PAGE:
One of the first questions people ask when the find out that an optometrist is going to do a vision exam on an infant is, "How can you tell what they can see?" What they are familiar with as adults is a Snellen letter chart projected at the end of the examination room from which they are asked to read the smallest letters they are capable of seeing. They know that an infant is not capable of performing that task, so they are puzzled as to how the task can be modified so that an infant could give reliable results on this type of test, a test of visual acuity (the sharpness and clarity of ones vision).
Examiners of infant vision have benefited from a technique originally discovered, as many great discoveries are, almost by accident in research on what infants would look at and what they would not. A researcher, Robert Fantz, discovered that infants had definite preferences for what they would look at or fixate on when given choices, and that these preferences were repeatable for individual infants and consistent across several infants. This led, after many years of intense research effort by many individuals, to the development of a clinical test based on the fixation preferences of infants. Infants would naturally, and from birth, prefer to fixate a formed target as opposed to an unformed or blank one. For purposes of visual acuity testing using what is called this Preferential Looking technique, infants are shown a large card with a pattern, in this case black and white stripes, on one side and an equally bright gray pattern on the other side. As long as the infant can see the separations in the black and white stripes such that they look like a pattern, the infant will invariably prefer to look at the pattern. What is observed is an immediate and consistent preference for looking at the patterned side of the card when it is shown to the child.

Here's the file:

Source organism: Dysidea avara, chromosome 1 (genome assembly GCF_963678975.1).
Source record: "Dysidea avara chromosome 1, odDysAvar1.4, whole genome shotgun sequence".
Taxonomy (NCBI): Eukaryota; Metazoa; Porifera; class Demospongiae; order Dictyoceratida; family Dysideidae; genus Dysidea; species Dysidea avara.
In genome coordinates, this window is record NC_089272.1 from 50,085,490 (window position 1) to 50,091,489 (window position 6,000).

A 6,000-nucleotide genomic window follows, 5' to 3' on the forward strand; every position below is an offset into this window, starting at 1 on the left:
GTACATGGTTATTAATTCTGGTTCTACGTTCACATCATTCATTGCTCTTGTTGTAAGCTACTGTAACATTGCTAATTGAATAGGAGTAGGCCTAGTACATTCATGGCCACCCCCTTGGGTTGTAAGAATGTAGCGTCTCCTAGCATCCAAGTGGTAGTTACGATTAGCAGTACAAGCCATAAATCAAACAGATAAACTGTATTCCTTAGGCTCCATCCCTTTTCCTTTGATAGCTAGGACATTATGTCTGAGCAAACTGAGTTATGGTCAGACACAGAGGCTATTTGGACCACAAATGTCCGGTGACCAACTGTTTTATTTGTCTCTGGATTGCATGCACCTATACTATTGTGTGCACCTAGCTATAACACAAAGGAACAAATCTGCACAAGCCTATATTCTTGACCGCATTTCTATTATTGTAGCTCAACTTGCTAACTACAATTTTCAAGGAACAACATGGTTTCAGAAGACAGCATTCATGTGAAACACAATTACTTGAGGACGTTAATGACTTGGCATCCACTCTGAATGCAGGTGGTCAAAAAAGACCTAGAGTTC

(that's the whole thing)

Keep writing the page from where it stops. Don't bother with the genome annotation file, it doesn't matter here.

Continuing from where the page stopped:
Cards with stripes of varying widths are used for the clinical testing. When the stripes are so narrow that the infant can no longer see them, then they look no different that the matching gray side, and the infant no longer has a visual preference for one side or the other. At this point, the testing is finished. The narrowest stripe width that the infant showed a preference for is an indication of their visual acuity.
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